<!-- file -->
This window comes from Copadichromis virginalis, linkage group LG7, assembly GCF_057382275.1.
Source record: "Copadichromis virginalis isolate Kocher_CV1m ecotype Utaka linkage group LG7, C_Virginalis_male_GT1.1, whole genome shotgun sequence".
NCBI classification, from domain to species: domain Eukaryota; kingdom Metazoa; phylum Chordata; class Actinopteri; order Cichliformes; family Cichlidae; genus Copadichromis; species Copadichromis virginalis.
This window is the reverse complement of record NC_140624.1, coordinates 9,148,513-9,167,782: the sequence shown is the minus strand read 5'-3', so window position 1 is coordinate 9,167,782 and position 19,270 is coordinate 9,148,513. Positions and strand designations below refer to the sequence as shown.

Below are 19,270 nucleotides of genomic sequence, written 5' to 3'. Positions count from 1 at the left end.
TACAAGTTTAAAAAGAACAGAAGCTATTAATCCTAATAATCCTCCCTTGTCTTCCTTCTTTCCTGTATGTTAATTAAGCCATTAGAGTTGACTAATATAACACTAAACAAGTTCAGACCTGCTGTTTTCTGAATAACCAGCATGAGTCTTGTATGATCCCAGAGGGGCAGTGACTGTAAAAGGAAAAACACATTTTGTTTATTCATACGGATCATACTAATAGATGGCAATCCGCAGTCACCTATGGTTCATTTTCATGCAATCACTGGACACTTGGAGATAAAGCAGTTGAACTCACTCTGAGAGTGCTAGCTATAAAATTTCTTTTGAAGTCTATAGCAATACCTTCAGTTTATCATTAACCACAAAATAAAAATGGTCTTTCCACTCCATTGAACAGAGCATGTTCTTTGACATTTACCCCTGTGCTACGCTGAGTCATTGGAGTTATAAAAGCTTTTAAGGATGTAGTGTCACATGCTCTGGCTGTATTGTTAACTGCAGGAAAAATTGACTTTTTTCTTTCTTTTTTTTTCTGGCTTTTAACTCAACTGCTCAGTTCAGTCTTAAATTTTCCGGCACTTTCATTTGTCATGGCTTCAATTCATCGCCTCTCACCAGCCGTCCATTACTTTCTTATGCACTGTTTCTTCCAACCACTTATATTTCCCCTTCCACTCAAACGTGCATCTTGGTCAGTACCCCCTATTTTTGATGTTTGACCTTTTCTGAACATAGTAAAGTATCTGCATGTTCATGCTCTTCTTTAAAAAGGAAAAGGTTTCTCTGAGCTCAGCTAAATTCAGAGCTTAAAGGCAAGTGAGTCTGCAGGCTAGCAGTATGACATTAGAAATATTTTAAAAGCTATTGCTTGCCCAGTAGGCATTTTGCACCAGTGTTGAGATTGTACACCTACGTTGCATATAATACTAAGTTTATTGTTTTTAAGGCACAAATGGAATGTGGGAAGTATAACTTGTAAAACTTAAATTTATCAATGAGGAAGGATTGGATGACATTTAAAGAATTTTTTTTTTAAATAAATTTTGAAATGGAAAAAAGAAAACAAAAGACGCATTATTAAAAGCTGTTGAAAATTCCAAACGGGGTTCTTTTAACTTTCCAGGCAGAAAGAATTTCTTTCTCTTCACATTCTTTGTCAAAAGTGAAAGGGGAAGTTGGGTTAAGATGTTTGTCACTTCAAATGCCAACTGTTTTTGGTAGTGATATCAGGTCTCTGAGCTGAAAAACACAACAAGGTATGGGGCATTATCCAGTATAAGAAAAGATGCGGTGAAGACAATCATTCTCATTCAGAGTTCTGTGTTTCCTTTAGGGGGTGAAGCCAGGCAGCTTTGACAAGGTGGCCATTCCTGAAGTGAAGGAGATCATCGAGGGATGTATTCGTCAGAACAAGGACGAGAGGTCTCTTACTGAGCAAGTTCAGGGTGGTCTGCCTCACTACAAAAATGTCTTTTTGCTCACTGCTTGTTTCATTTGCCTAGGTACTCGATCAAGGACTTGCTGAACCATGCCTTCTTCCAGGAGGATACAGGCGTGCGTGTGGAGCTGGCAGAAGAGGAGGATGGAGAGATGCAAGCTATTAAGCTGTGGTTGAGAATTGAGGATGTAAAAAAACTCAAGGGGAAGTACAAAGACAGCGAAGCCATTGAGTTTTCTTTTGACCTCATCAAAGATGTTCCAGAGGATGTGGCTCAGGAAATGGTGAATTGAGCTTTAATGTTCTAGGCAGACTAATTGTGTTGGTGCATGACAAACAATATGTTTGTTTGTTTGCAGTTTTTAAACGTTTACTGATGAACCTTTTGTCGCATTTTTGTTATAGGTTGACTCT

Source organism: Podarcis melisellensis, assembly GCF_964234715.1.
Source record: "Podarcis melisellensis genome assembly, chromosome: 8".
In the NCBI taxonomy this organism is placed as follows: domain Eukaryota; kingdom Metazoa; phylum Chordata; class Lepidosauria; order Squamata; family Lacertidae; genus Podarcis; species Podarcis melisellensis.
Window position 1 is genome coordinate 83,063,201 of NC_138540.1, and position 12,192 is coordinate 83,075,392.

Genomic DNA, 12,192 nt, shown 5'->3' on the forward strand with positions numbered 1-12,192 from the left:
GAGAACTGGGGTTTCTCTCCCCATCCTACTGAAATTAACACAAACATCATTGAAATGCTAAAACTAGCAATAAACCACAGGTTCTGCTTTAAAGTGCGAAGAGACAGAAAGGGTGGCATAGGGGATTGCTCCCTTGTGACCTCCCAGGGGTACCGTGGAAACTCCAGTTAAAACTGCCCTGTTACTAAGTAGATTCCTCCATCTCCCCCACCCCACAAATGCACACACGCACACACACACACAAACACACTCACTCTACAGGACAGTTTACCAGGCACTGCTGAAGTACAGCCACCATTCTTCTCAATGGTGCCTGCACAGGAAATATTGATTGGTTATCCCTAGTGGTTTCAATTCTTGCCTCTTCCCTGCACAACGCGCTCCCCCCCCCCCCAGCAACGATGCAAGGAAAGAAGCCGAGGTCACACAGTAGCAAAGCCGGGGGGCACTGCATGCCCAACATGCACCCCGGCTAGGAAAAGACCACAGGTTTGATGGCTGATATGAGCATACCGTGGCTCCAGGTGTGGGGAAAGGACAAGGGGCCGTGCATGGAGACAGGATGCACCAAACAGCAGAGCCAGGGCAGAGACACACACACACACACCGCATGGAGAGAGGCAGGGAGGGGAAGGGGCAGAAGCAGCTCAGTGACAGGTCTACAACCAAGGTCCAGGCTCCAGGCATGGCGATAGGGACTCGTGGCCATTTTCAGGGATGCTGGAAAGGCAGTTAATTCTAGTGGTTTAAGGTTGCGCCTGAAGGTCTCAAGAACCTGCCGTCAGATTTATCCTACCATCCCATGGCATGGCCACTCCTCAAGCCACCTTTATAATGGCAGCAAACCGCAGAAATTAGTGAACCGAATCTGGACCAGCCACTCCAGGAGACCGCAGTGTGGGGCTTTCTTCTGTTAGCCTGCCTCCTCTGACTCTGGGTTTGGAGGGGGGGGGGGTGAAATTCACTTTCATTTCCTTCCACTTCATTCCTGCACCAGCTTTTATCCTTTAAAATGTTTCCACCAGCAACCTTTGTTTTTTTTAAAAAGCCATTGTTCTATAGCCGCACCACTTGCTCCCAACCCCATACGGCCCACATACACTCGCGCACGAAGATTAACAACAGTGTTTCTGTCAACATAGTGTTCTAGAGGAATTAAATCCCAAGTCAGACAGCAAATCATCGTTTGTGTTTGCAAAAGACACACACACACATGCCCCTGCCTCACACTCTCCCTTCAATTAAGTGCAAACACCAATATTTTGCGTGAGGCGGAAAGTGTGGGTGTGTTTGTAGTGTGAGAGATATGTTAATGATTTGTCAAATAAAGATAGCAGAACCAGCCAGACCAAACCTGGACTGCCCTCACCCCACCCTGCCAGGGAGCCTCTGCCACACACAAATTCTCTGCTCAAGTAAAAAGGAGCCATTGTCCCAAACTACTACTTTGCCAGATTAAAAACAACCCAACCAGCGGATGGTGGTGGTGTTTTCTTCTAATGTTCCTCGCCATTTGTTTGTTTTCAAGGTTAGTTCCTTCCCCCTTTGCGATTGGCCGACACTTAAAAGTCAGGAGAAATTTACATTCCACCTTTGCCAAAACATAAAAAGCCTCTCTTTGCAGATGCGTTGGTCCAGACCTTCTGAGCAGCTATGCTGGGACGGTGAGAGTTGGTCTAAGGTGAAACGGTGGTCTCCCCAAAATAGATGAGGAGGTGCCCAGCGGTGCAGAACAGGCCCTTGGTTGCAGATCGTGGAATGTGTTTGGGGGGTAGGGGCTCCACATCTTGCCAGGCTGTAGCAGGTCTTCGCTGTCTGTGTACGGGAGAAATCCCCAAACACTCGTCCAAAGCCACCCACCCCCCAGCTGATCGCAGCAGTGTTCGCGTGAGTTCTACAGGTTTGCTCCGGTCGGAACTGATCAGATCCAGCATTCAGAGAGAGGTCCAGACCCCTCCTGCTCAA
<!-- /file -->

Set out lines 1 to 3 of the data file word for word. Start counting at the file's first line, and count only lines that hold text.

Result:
This window comes from Copadichromis virginalis, linkage group LG7, assembly GCF_057382275.1.
Source record: "Copadichromis virginalis isolate Kocher_CV1m ecotype Utaka linkage group LG7, C_Virginalis_male_GT1.1, whole genome shotgun sequence".
NCBI classification, from domain to species: domain Eukaryota; kingdom Metazoa; phylum Chordata; class Actinopteri; order Cichliformes; family Cichlidae; genus Copadichromis; species Copadichromis virginalis.